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Ocean Winds Field Experiment Program

The NESDIS Ocean Winds Field Experiment Program is an ongoing effort with the objectives:

  • Provide calibration and validation of satellite ocean surface vector wind (OSVW) retrieval performance in limiting environmental conditions, such as high winds with and without the presence of precipitation.
  • Improve satellite OSVW retrieval performance and understanding. For example, currently ASCAT OSVW retrievals are not detecting hurricane force wind conditions which QuikSCAT consistently revealed. In order to provide as much continuity as possible to support NWS services and products we need to ascertain whether this ASCAT limitation can be overcome, and the field experiment is an important part of this effort.
  • Provide risk reduction by testing and evaluating new remote sensing technologies and techniques. For example, the results of NESDIS Ocean Winds experiment program was the basis for the dual-frequency design of next generation scatterometer (XOVWM) and dual-frequency scatterometer designed by JPL for JAXA's GCOM-W mission to achieve improved wind vector retrieval performance.

Research Instrumentation & the Program's Summer Component

During the summer component, the NESDIS Ocean Winds program is integrated with Hurricane Intensity Forecast Experiment (IFEX) and the Hurricane Forecast Improvement Project (HFIP) and works closely with the AOML/Hurricane Research Division. The main instrumentation utilized is the Imaging Wind and Rain Airborne Profiler (IWRAP) which is a C-band and Ku-band profiling radar system capable of measuring the surface radar cross-section in addition to profiles of reflectivity and doppler velocity in the presence of precipitation. IWRAP was designed and built by the University of Massachusetts at Amherst (UMASS). UMASS graduate students participate in flight experiments operating IWRAP and in the post-experiment processing and analysis of the collected data. We also utilize other standard measurements provided by the NOAA P-3 platform which include the Stepped Frequency Microwave Radiometer (SFMR), which was originally developed at UMASS, GPS dropsondes, aircraft position information, and other variables.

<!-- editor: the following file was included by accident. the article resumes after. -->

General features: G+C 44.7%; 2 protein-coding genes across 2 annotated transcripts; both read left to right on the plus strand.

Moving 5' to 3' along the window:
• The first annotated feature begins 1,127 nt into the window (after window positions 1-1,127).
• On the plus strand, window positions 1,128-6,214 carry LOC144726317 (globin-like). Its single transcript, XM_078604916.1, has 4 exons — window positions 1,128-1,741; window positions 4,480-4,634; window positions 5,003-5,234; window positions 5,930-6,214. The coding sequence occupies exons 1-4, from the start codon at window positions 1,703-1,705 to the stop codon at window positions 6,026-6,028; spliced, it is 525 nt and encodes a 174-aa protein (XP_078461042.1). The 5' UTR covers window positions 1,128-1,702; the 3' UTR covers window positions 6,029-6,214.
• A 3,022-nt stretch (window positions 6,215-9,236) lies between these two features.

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NESDIS Ocean Winds Field Experiment Program

N43 propeller with icicles

Joe Sapp, Zorana Jelenak and Paul Chang monitoring data at station 7 on N43
See the other trip photos

February 22, 2010 - At the AMS Banquet in Atlanta last month, Paul Chang was honored along with co-researchers for "an exceptional, interdisciplinary project, resulting in continuous operational monitoring of hurricane surface winds, improved hurricane intensity advisories, and saving countless lives." But Paul wasn't at the AMS to receive this award. He was on his way to Newfoundland to work on the NESDIS Ocean Winds Field Experiment.

The NESDIS Ocean Winds Field Experiment program generally consists of a summer and winter component, where the winter component focuses on extratropical storms in the North Atlantic or North Pacific and the summer component focuses on tropical cyclones. The NESDIS Ocean Winds Flight Experiment Program flight hours are supported out of OMAO's budget as one of the core annual P-3 programs. STAR personnel, Paul Chang and Zorana Jelenak planned and executed the missions while Joe Sapp and Jason Dvorsky, UMASS graduate students, operated remote-sensing equipment. NOAA Aircraft Operation Center (AOC) personnel and resources are a key piece of the success of the program. On our current deployment in St. Johns Newfoundland AOC has 15 personnel deployed to support the flights.


ASCAT High Wind Speed Retrieval Product

Currently Operational ASCAT Wind Vector Retrievals

Currently Operational ASCAT Wind Vector Retrievals


New ASCAT Wind Vector Retrievals

New ASCAT Wind Vector Retrievals